Increasingly the public seems to perceive some bureaucratic government regulatory activity with suspicion. Our litigation efforts will be accompanied by public relations efforts explaining that the costs of excessive and irresponsible regulation is paid by our donors and that we are seeking to reduce these costs of regulation and ultimately increase the level of compliance by eliminating unnecessary regulation. Even the regulator community seems to agree with this objective and is moving toward electronic filing and other ways to reduce the burden of compliance.

 

Isn't the Nonprofit Litigation Coalition simply a lawyer driven way for certain attorneys to foment litigation for their own benefit?

No. The Nonprofit Litigation Coalition was initially conceived of and formed by representatives of nonprofits and fundraisers when they grew frustrated with the attitude of certain state regulators who said they were "not interested in the viewpoints of the charities being regulated."

The Board of Directors of ACFRFR selects which cases to pursue. It also selects which lawyers to hire to pursue these cases based on the experience, competence, price, and location of the lawyer. Lawyers who have been involved with the coalition to date have donated countless hours to help nonprofits and others create this vehicle. Everything from staff time to postage to office space to printed letterhead to a telephone line has been donated. The Coalition is run by and for nonprofit organizations seeking to put some balance back into the regulatory equation. With the annual costs of compliance for national nonprofits engaged in direct response fundraising now exceeding $23,000 per year and in many organizations costing as much as $50,000 or more, many nonprofit managers feel it is their fiduciary duty to their donors and other supporters to refuse to cooperate with unconstitutional, illegal, unnecessary, and excessive regulation.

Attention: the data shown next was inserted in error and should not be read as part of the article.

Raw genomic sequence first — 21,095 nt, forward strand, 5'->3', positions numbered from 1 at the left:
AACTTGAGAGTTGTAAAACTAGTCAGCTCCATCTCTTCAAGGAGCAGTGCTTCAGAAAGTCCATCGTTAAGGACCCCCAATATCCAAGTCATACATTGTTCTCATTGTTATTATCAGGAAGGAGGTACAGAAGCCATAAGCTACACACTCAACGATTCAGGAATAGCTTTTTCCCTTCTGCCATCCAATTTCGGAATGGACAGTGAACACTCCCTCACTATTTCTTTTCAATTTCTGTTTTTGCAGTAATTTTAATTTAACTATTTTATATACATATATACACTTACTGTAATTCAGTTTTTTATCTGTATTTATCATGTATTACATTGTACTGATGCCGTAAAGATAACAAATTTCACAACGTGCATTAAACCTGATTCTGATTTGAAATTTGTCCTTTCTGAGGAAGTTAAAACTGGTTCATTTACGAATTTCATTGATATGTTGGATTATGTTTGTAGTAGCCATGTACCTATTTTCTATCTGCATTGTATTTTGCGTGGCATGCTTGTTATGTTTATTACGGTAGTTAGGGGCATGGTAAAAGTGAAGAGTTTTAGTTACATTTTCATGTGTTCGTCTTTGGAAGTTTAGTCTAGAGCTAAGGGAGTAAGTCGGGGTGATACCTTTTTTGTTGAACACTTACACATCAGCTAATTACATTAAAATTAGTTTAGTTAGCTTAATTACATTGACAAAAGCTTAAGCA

Has ACFRFR engaged in any litigation?

Yes. After extensive discussion in 1996, the Board unanimously agreed that the first lawsuit should be against the City and County of Los Angeles and focus upon the compelled speech requirement of the Los Angeles mandatory disclosure form. It was further agreed that the second lawsuit should be against either the City of Columbus, Ohio or Pinellas County, Florida and focus upon the requirement of dual registration in a state and a city or county as well as the issue of the necessary "nexus" between a city or county acting as a regulator of an out of state charity or fund-raiser. In 1997 another lawsuit against Los Angeles successfully struck down major portions of the Los Angeles ordinance and the decision was made to proceed immediately with the suit against Pinellas County.

Pinellas I